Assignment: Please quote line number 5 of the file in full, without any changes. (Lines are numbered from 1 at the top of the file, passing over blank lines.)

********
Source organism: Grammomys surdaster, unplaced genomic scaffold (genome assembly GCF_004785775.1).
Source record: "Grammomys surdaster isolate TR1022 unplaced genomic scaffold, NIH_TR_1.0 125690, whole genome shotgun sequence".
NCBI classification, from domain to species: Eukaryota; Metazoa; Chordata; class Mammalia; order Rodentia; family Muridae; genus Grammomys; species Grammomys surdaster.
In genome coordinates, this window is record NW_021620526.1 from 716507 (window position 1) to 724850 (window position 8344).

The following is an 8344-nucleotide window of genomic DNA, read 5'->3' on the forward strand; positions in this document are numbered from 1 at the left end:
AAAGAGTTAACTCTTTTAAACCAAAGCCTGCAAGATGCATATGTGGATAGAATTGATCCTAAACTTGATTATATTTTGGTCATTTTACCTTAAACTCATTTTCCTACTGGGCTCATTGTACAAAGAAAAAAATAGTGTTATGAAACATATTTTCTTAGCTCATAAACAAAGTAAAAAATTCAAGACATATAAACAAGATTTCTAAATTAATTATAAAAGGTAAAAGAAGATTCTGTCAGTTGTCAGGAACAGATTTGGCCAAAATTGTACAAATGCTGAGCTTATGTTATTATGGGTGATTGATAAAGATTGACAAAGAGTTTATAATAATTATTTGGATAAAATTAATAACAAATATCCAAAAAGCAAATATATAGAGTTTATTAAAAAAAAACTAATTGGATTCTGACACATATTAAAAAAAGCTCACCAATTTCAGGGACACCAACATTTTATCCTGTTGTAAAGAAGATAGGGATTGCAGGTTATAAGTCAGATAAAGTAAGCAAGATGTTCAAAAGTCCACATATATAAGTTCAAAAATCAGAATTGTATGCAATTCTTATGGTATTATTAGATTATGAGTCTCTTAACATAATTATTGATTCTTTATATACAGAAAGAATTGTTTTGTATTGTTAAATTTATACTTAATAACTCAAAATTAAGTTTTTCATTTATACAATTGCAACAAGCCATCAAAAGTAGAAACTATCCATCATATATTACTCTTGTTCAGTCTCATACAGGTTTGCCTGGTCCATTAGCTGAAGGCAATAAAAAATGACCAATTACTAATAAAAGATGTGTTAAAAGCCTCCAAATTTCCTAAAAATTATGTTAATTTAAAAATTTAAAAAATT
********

The following is an 8344-nucleotide window of genomic DNA, read 5'->3' on the forward strand; positions in this document are numbered from 1 at the left end: